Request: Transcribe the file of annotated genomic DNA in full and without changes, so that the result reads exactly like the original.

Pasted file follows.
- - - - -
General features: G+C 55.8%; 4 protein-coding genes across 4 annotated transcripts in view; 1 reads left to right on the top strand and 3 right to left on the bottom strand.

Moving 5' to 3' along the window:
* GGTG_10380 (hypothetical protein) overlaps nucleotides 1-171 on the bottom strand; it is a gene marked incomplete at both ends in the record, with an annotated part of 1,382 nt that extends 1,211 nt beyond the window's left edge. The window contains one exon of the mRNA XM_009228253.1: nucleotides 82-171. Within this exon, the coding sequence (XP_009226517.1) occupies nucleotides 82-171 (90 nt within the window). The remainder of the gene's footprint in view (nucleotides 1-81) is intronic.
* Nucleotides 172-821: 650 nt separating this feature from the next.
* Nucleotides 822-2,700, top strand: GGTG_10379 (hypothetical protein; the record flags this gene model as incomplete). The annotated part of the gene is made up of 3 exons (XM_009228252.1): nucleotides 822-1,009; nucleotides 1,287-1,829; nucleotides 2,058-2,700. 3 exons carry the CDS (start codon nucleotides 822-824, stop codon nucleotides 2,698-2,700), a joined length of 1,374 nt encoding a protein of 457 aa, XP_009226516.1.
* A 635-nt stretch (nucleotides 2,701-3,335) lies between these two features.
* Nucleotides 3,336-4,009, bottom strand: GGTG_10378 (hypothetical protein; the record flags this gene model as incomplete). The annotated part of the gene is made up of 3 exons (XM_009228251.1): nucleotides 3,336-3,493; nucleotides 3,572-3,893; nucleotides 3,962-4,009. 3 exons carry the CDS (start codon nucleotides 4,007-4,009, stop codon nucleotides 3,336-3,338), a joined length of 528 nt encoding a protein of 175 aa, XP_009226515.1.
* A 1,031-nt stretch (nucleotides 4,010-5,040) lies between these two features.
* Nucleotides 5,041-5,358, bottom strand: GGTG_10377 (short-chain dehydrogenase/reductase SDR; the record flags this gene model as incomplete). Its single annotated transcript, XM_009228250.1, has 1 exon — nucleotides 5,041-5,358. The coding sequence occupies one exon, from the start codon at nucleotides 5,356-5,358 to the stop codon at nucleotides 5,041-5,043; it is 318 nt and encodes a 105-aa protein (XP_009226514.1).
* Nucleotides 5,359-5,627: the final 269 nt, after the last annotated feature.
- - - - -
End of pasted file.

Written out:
General features: G+C 55.8%; 4 protein-coding genes across 4 annotated transcripts in view; 1 reads left to right on the top strand and 3 right to left on the bottom strand.

Moving 5' to 3' along the window:
* GGTG_10380 (hypothetical protein) overlaps nucleotides 1-171 on the bottom strand; it is a gene marked incomplete at both ends in the record, with an annotated part of 1,382 nt that extends 1,211 nt beyond the window's left edge. The window contains one exon of the mRNA XM_009228253.1: nucleotides 82-171. Within this exon, the coding sequence (XP_009226517.1) occupies nucleotides 82-171 (90 nt within the window). The remainder of the gene's footprint in view (nucleotides 1-81) is intronic.
* Nucleotides 172-821: 650 nt separating this feature from the next.
* Nucleotides 822-2,700, top strand: GGTG_10379 (hypothetical protein; the record flags this gene model as incomplete). The annotated part of the gene is made up of 3 exons (XM_009228252.1): nucleotides 822-1,009; nucleotides 1,287-1,829; nucleotides 2,058-2,700. 3 exons carry the CDS (start codon nucleotides 822-824, stop codon nucleotides 2,698-2,700), a joined length of 1,374 nt encoding a protein of 457 aa, XP_009226516.1.
* A 635-nt stretch (nucleotides 2,701-3,335) lies between these two features.
* Nucleotides 3,336-4,009, bottom strand: GGTG_10378 (hypothetical protein; the record flags this gene model as incomplete). The annotated part of the gene is made up of 3 exons (XM_009228251.1): nucleotides 3,336-3,493; nucleotides 3,572-3,893; nucleotides 3,962-4,009. 3 exons carry the CDS (start codon nucleotides 4,007-4,009, stop codon nucleotides 3,336-3,338), a joined length of 528 nt encoding a protein of 175 aa, XP_009226515.1.
* A 1,031-nt stretch (nucleotides 4,010-5,040) lies between these two features.
* Nucleotides 5,041-5,358, bottom strand: GGTG_10377 (short-chain dehydrogenase/reductase SDR; the record flags this gene model as incomplete). Its single annotated transcript, XM_009228250.1, has 1 exon — nucleotides 5,041-5,358. The coding sequence occupies one exon, from the start codon at nucleotides 5,356-5,358 to the stop codon at nucleotides 5,041-5,043; it is 318 nt and encodes a 105-aa protein (XP_009226514.1).
* Nucleotides 5,359-5,627: the final 269 nt, after the last annotated feature.